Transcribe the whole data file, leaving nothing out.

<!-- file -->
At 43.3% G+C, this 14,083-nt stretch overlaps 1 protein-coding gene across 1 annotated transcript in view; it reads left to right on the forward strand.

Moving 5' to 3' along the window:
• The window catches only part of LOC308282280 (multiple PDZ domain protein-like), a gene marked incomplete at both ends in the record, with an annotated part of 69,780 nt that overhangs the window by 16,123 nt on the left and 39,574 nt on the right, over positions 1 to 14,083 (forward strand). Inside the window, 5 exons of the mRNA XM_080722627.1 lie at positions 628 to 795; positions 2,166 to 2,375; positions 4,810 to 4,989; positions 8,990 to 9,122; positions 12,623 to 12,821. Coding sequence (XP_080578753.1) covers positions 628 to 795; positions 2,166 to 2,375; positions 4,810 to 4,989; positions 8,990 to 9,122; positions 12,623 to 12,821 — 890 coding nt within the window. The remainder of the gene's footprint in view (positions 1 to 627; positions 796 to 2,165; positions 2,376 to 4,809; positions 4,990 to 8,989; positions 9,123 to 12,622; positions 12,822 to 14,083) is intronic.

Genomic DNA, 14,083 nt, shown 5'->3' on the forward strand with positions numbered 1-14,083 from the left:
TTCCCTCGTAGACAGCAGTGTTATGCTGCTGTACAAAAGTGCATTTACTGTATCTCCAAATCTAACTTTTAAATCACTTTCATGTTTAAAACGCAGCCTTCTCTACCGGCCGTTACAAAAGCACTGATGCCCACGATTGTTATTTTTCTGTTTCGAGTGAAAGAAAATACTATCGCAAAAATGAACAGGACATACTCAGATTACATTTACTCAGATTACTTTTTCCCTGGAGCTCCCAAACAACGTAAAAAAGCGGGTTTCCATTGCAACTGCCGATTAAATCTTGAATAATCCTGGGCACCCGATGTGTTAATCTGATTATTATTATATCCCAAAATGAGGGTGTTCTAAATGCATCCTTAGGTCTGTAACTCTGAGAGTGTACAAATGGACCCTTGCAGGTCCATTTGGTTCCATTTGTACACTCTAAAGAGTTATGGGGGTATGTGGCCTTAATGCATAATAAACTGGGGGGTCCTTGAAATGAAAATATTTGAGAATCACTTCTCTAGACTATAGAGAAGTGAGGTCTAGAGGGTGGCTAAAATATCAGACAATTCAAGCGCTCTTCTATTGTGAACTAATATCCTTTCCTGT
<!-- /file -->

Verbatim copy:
At 43.3% G+C, this 14,083-nt stretch overlaps 1 protein-coding gene across 1 annotated transcript in view; it reads left to right on the forward strand.

Moving 5' to 3' along the window:
• The window catches only part of LOC308282280 (multiple PDZ domain protein-like), a gene marked incomplete at both ends in the record, with an annotated part of 69,780 nt that overhangs the window by 16,123 nt on the left and 39,574 nt on the right, over positions 1 to 14,083 (forward strand). Inside the window, 5 exons of the mRNA XM_080722627.1 lie at positions 628 to 795; positions 2,166 to 2,375; positions 4,810 to 4,989; positions 8,990 to 9,122; positions 12,623 to 12,821. Coding sequence (XP_080578753.1) covers positions 628 to 795; positions 2,166 to 2,375; positions 4,810 to 4,989; positions 8,990 to 9,122; positions 12,623 to 12,821 — 890 coding nt within the window. The remainder of the gene's footprint in view (positions 1 to 627; positions 796 to 2,165; positions 2,376 to 4,809; positions 4,990 to 8,989; positions 9,123 to 12,622; positions 12,822 to 14,083) is intronic.

Genomic DNA, 14,083 nt, shown 5'->3' on the forward strand with positions numbered 1-14,083 from the left:
TTCCCTCGTAGACAGCAGTGTTATGCTGCTGTACAAAAGTGCATTTACTGTATCTCCAAATCTAACTTTTAAATCACTTTCATGTTTAAAACGCAGCCTTCTCTACCGGCCGTTACAAAAGCACTGATGCCCACGATTGTTATTTTTCTGTTTCGAGTGAAAGAAAATACTATCGCAAAAATGAACAGGACATACTCAGATTACATTTACTCAGATTACTTTTTCCCTGGAGCTCCCAAACAACGTAAAAAAGCGGGTTTCCATTGCAACTGCCGATTAAATCTTGAATAATCCTGGGCACCCGATGTGTTAATCTGATTATTATTATATCCCAAAATGAGGGTGTTCTAAATGCATCCTTAGGTCTGTAACTCTGAGAGTGTACAAATGGACCCTTGCAGGTCCATTTGGTTCCATTTGTACACTCTAAAGAGTTATGGGGGTATGTGGCCTTAATGCATAATAAACTGGGGGGTCCTTGAAATGAAAATATTTGAGAATCACTTCTCTAGACTATAGAGAAGTGAGGTCTAGAGGGTGGCTAAAATATCAGACAATTCAAGCGCTCTTCTATTGTGAACTAATATCCTTTCCTGT